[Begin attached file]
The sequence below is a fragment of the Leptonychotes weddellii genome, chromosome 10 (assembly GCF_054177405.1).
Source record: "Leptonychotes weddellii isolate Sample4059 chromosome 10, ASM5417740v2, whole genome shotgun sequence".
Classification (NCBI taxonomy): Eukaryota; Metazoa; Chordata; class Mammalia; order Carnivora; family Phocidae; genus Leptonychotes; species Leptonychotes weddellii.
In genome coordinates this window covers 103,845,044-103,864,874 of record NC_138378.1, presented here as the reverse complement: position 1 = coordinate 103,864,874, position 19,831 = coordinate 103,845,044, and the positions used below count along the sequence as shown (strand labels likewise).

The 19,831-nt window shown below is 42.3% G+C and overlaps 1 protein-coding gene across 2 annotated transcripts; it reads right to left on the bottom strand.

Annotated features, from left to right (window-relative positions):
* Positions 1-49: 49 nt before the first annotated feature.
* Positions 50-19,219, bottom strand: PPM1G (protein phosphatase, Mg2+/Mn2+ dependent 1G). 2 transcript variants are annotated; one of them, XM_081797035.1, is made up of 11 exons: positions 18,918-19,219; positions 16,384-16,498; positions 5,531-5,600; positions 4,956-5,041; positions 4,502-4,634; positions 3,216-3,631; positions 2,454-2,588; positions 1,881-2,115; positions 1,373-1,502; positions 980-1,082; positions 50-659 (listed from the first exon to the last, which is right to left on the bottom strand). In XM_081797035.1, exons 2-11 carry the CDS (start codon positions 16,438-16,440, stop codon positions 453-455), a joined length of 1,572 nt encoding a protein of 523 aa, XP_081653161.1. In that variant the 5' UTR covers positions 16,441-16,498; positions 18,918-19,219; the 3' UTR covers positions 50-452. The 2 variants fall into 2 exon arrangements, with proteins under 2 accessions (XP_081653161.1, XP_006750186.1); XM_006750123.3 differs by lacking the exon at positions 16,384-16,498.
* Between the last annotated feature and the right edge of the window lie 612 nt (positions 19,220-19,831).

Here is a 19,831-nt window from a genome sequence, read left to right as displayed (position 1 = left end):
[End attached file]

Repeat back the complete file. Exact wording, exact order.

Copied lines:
The sequence below is a fragment of the Leptonychotes weddellii genome, chromosome 10 (assembly GCF_054177405.1).
Source record: "Leptonychotes weddellii isolate Sample4059 chromosome 10, ASM5417740v2, whole genome shotgun sequence".
Classification (NCBI taxonomy): Eukaryota; Metazoa; Chordata; class Mammalia; order Carnivora; family Phocidae; genus Leptonychotes; species Leptonychotes weddellii.
In genome coordinates this window covers 103,845,044-103,864,874 of record NC_138378.1, presented here as the reverse complement: position 1 = coordinate 103,864,874, position 19,831 = coordinate 103,845,044, and the positions used below count along the sequence as shown (strand labels likewise).

The 19,831-nt window shown below is 42.3% G+C and overlaps 1 protein-coding gene across 2 annotated transcripts; it reads right to left on the bottom strand.

Annotated features, from left to right (window-relative positions):
* Positions 1-49: 49 nt before the first annotated feature.
* Positions 50-19,219, bottom strand: PPM1G (protein phosphatase, Mg2+/Mn2+ dependent 1G). 2 transcript variants are annotated; one of them, XM_081797035.1, is made up of 11 exons: positions 18,918-19,219; positions 16,384-16,498; positions 5,531-5,600; positions 4,956-5,041; positions 4,502-4,634; positions 3,216-3,631; positions 2,454-2,588; positions 1,881-2,115; positions 1,373-1,502; positions 980-1,082; positions 50-659 (listed from the first exon to the last, which is right to left on the bottom strand). In XM_081797035.1, exons 2-11 carry the CDS (start codon positions 16,438-16,440, stop codon positions 453-455), a joined length of 1,572 nt encoding a protein of 523 aa, XP_081653161.1. In that variant the 5' UTR covers positions 16,441-16,498; positions 18,918-19,219; the 3' UTR covers positions 50-452. The 2 variants fall into 2 exon arrangements, with proteins under 2 accessions (XP_081653161.1, XP_006750186.1); XM_006750123.3 differs by lacking the exon at positions 16,384-16,498.
* Between the last annotated feature and the right edge of the window lie 612 nt (positions 19,220-19,831).

Here is a 19,831-nt window from a genome sequence, read left to right as displayed (position 1 = left end):